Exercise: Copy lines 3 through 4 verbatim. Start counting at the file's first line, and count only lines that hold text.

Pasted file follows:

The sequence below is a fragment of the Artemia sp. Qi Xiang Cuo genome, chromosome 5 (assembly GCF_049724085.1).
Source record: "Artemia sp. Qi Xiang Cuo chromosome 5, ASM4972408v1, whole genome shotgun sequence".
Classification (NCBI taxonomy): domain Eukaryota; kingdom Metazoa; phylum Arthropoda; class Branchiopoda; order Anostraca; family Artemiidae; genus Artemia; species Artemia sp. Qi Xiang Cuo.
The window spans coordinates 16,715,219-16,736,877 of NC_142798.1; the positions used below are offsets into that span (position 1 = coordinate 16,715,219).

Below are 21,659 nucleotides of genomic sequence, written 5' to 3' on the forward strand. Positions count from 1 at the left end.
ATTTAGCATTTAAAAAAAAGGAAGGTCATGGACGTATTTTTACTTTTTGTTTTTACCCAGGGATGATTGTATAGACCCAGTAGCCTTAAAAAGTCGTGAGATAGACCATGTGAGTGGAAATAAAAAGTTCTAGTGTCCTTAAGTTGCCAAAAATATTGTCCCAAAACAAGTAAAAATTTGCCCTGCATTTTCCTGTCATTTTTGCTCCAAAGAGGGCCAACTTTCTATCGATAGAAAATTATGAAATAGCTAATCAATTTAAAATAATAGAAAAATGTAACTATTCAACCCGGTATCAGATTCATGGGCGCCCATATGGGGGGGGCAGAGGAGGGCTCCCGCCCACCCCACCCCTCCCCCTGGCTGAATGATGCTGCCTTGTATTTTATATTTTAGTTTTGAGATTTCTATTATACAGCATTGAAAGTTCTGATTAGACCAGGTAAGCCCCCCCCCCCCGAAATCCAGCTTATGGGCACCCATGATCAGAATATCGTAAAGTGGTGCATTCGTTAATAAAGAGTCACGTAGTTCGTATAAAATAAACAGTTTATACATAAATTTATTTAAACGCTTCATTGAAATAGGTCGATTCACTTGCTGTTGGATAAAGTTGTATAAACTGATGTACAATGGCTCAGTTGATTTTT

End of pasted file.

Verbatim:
Classification (NCBI taxonomy): domain Eukaryota; kingdom Metazoa; phylum Arthropoda; class Branchiopoda; order Anostraca; family Artemiidae; genus Artemia; species Artemia sp. Qi Xiang Cuo.
The window spans coordinates 16,715,219-16,736,877 of NC_142798.1; the positions used below are offsets into that span (position 1 = coordinate 16,715,219).